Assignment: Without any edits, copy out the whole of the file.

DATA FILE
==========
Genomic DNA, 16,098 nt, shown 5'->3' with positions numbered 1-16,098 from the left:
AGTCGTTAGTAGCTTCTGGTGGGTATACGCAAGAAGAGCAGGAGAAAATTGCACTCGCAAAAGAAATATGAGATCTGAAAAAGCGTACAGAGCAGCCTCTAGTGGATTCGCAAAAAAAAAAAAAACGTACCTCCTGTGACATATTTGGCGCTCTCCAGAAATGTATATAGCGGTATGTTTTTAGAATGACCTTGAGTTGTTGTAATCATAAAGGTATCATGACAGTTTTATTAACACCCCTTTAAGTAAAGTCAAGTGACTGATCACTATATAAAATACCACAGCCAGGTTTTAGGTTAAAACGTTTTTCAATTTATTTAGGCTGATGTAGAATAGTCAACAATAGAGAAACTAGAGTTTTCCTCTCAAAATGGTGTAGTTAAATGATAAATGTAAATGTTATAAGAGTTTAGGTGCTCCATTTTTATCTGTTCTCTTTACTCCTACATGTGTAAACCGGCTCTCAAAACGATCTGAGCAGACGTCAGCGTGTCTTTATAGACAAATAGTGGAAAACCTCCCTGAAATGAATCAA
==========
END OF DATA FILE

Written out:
Genomic DNA, 16,098 nt, shown 5'->3' with positions numbered 1-16,098 from the left:
AGTCGTTAGTAGCTTCTGGTGGGTATACGCAAGAAGAGCAGGAGAAAATTGCACTCGCAAAAGAAATATGAGATCTGAAAAAGCGTACAGAGCAGCCTCTAGTGGATTCGCAAAAAAAAAAAAAACGTACCTCCTGTGACATATTTGGCGCTCTCCAGAAATGTATATAGCGGTATGTTTTTAGAATGACCTTGAGTTGTTGTAATCATAAAGGTATCATGACAGTTTTATTAACACCCCTTTAAGTAAAGTCAAGTGACTGATCACTATATAAAATACCACAGCCAGGTTTTAGGTTAAAACGTTTTTCAATTTATTTAGGCTGATGTAGAATAGTCAACAATAGAGAAACTAGAGTTTTCCTCTCAAAATGGTGTAGTTAAATGATAAATGTAAATGTTATAAGAGTTTAGGTGCTCCATTTTTATCTGTTCTCTTTACTCCTACATGTGTAAACCGGCTCTCAAAACGATCTGAGCAGACGTCAGCGTGTCTTTATAGACAAATAGTGGAAAACCTCCCTGAAATGAATCAA